Upon appeal of the Commonwealth Court's decision, the Supreme Court of Pennsylvania held that the Commonwealth Court erred by not conducting an assessment of availability of alternative photo identification cards prior to ruling on the preliminary injunction request seeking to delay the implementation of Act 18 stating that "the Commonwealth Court has made a predictive judgment that the Commonwealth's efforts to educating the voting public, coupled with the remedial efforts being made to compensate for the constraints on the issuance of a PennDOT identification card, will ultimately be sufficient to forestall the possibility of disenfranchisement. This judgment runs through the Commonwealth Court's opinion, touching on all material elements of the legal analysis by which the court determined that Appellants are not entitled to the relief they seek." This case is docketed under Applewhite, et. al. v. Commonwealth of Pennsylvania, 2012 WL 4075899 (Pa. Sept. 18, 2012). The Supreme Court's ruling remanded the matter to Commonwealth Court to make a decision by October 2, 2012, and make a present assessment of the actual availability of the alternate identification cards, directing the Commonwealth Court to conduct an analysis of whether the procedures used for deployment of the cards comport with the requirement of liberal access which the General Assembly attached to the issuance of PennDOT identification cards. Applying this analysis, the Supreme Court stated that if the Commonwealth Court found that the law would not result in voter disenfranchisement, the court would be obliged to enter a preliminary injunction.

After hearing two (2) days of testimony, on October 2, 2012, Pennsylvania Commonwealth Court Judge Robert Simpson ruled that state officials can ask for photo I.D. at the polls but cannot restrain those who do not possess identification from voting as the underlying offending conduct is not the request to produce photo I.D. but rather one of voter disenfranchisement.

In his ruling, docketed under Applewhite, et. al. v. Commonwealth of Pennsylvania, 2012 WL 4497211 (Pa. Commw. Ct. October 2, 2012), Judge Simpson granted a preliminary injunction that temporarily halts enforcement of the law until after the November 6, 2012, presidential election citing the disqualification of eligible voters as the reason: "Consequently, I am not still convinced in my predictive judgment that there will be no voter disenfranchisement arising out of the Commonwealth's implementation of a voter identification requirement for purposes of the upcoming election. Under these circumstances, I am obliged to enter a preliminary injunction." Despite a rise in the number of state issued photo identifications, the number was not significant enough to convince Judge Simpson that potential eligible voters would be prevented from voting if the new law were implemented. Even with the streamlined procedures outlined by the new law to allow voters without I.D. cards to obtain them, Judge Simpson stated, "I expected more photo ID's to have been issued by this time. For this reason, I accept Petitioners' argument that in the remaining five weeks before the general election, the gap between the photo IDs issued and the estimated need will not be closed."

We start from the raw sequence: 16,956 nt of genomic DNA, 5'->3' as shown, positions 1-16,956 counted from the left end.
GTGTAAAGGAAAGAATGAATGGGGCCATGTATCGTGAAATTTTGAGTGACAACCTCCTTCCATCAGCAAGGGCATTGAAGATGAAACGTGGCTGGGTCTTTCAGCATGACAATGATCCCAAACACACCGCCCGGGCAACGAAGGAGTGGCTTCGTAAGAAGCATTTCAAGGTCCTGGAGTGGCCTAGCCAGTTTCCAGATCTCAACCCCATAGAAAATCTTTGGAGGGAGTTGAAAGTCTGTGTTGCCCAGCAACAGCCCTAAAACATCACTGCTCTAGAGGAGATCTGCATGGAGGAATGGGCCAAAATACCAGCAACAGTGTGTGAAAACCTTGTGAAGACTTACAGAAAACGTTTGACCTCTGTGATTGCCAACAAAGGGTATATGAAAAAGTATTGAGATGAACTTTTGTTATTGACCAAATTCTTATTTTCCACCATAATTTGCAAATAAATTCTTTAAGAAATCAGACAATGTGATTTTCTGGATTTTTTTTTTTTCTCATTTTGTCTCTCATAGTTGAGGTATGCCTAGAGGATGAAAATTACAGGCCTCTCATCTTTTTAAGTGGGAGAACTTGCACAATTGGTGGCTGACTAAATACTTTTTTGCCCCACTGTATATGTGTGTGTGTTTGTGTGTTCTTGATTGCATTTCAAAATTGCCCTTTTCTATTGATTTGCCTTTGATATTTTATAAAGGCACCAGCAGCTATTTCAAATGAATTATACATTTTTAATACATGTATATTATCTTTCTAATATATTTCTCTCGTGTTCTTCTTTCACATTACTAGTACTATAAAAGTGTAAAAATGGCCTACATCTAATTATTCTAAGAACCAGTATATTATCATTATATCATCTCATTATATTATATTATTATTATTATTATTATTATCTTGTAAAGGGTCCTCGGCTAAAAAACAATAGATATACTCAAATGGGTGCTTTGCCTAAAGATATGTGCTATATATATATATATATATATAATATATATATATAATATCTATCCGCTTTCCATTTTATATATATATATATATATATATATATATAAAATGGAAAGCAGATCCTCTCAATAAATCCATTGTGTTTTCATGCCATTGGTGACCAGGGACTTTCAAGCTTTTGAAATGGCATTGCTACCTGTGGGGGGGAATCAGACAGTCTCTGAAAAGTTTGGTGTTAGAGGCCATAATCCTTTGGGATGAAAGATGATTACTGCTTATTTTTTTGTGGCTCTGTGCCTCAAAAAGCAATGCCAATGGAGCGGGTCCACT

The result? Judge Simpson's ruling means that: (1) the same policy that was in effect during the state's primary earlier this year will continue to be in effect for the upcoming presidential election. Voters, regardless of compliance with the law, will be able to have their vote count in the 2012 presidential election; (2) those who cast provisional ballots will not be required to return to their county election board within six days of the election to show proof of identification in order to have their vote count.

Although the new law may not be in effect in Pennsylvania for the upcoming November 2012 presidential election, this does not mean to say that it will never be implemented in future elections. Judge Simpson's ruling did not strike down the entire law as being unconstitutional. In fact, he rejected efforts from those challenging the law to prevent state officials from educating voters about the Voter I.D. requirement. Challengers to the law have also conceded that the part of the law which requires proof of identification for absentee voting does not harm would-be voters and may be implemented.

Judge Simpson's ruling is surely to invoke an appeal. It waits to be seen whether future elections will be affected, but for now, at least temporarily, eligible voters can rest assured that they will be able to vote without fear of being turned away at the polls.